I stumbled across an article on car software viruses. I did not see anything unexpected really. The experts “hope” to get it all fixed before the word gets out and things start getting messy. Which tells us that things are in a pretty bad shape right now. The funny thing is though that the academic group that did the research into vehicle software security was disbanded after working for two years and publishing a couple of damning papers, demonstrating that “the virus can simultaneously shut off the car’s lights, lock its doors, kill the engine and release or slam on the brakes.” An interesting side note is that the car’s system is available to “remotely eavesdrop on conversations inside cars, a technique that could be of use to corporate and government spies.” This goes in stark contrast to what car manufactures are willing to disclose: “I won’t say it’s impossible to hack, but it’s pretty close,” said Toyota spokesman John Hanson. Basically, all you can hope for is that they are “working hard to develop specifications which will reduce that risk in the vehicle area.” I don’t know, mate, I think I better stay with the good old trustworthy mechanic stuff. I guess I know too much about software security for my own good. I kinda feel they will be inevitably hacked. Scared? If there is a manual override for everything – not so much but… The second-hand car market suddenly starts looking very appealing by comparison…
When we invented NFC (Near Field Communication) we never intended it for some of the uses that it was put to afterwards. And when we started discussing those unconventional (for us) uses, we immediately pointed out all security problems and proposed methods to protect the NFC devices from various attacks. That was… probably 2004. Do you think anyone listened? Nope. After that, we put in a few years worth of work into some (ok, granted, fairly fuzzy for political reasons) guidance, standards and white papers in Ecma International and NFC Forum. Did anyone take notice? I don’t think so.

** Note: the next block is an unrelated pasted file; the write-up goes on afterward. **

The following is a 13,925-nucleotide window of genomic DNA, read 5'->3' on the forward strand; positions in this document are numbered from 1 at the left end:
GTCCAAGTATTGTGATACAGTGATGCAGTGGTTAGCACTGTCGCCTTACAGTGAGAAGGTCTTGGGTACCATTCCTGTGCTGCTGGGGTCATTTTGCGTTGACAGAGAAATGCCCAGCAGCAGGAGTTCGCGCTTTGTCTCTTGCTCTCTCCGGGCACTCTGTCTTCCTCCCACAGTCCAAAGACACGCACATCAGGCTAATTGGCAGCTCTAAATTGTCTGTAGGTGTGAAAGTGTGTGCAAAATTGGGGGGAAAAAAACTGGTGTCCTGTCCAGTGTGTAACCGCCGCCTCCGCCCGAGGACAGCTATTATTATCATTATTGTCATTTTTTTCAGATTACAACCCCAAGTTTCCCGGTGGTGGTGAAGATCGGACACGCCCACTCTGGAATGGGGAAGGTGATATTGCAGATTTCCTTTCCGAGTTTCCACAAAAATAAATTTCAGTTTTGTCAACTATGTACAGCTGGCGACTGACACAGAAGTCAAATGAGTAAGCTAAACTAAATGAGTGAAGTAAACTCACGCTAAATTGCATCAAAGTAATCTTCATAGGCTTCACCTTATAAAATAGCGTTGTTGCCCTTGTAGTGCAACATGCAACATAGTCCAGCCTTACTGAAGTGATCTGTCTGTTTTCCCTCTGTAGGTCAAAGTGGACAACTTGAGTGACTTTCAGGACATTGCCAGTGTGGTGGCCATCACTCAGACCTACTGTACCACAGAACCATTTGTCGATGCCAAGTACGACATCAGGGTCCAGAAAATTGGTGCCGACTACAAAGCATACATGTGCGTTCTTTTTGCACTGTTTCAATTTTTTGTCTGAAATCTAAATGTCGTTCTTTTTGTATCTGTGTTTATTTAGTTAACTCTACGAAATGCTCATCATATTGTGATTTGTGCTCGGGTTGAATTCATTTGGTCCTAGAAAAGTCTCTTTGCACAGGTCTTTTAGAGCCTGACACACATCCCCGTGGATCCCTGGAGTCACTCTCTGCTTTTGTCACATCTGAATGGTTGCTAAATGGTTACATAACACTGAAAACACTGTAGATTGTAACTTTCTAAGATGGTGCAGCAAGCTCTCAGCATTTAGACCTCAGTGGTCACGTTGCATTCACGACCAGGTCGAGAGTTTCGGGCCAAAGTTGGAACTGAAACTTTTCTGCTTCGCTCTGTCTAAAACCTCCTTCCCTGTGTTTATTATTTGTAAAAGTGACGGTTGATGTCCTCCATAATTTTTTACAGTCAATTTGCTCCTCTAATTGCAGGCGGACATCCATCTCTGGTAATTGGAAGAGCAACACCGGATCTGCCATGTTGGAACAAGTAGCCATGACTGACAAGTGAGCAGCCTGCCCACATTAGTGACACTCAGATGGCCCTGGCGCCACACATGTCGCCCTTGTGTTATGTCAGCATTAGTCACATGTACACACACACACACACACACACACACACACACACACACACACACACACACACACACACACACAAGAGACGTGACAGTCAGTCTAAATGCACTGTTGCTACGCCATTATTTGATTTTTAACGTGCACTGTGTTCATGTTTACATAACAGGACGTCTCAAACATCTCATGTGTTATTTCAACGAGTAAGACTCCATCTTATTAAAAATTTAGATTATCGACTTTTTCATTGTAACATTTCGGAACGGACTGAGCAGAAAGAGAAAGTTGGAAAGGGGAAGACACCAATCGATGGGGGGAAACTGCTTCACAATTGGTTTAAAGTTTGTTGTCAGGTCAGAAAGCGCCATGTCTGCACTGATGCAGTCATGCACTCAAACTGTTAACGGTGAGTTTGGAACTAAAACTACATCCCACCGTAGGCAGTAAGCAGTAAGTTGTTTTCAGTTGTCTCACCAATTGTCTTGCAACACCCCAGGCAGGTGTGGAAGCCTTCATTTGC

At the recent Black Hat security conference security researcher Charlie Miller detailed and demonstrated attacks to the NFC devices and showed how he can pown a mobile phone through a combination of NFC and browser attacks.
The reason? NFC is a new attack surface and it has to be protected, both by itself and in comnbination with all the other things that are operating in the same device. However, the usual thing has happened. People paid attention only to the hype of usefulness and ease of use of the technology but never paid attention to the security of it. Now the security will have to be added, again, as an afterthought.
Duh, the humanity.
- Researcher wows Black Hat with NFC-based smartphone hacking demo (networkworld.com)
- Hackers May Use NFC Feature to Attack Phones (devicemag.com)
Google has been fined $22.5 million for breaching its privacy commitment and bypassing Apple’s Safari users security settings. As the article in Mercury News comments, citing Consumer Watchdog, “the commission has allowed Google to buy its way out of trouble for an amount that probably is less than the company spends on lunches for its employees and with no admission it did anything wrong.”
The days of when the motto of Google “do no harm” could be taken literally are long gone. Beware.
- Google pays $22.5 mln to settle Apple Safari charges – Reuters (in.reuters.com)
- Google to pay US$22.5 million fine over privacy practices (computerworld.co.nz)
There is a very interesting article in Wired by one of its authors, Mat Honan, about how his digital life was taken over and wiped out completely in the space of one evening. Read How Apple and Amazon Security Flaws Led to My Epic Hacking.
According to an article in Digital Trends, Dropbox leaked an unknown number of passwords. The interesting part here is that they claim an attacker had access to an employee’s account where a list of e-mail addresses was found. Dropbox is not making the news for the first time and this time they promise tougher security measures.
Unfortunately, I do not think tougher security measures they propose would alleviate the problem of employees keeping lists of accounts in their dropboxes.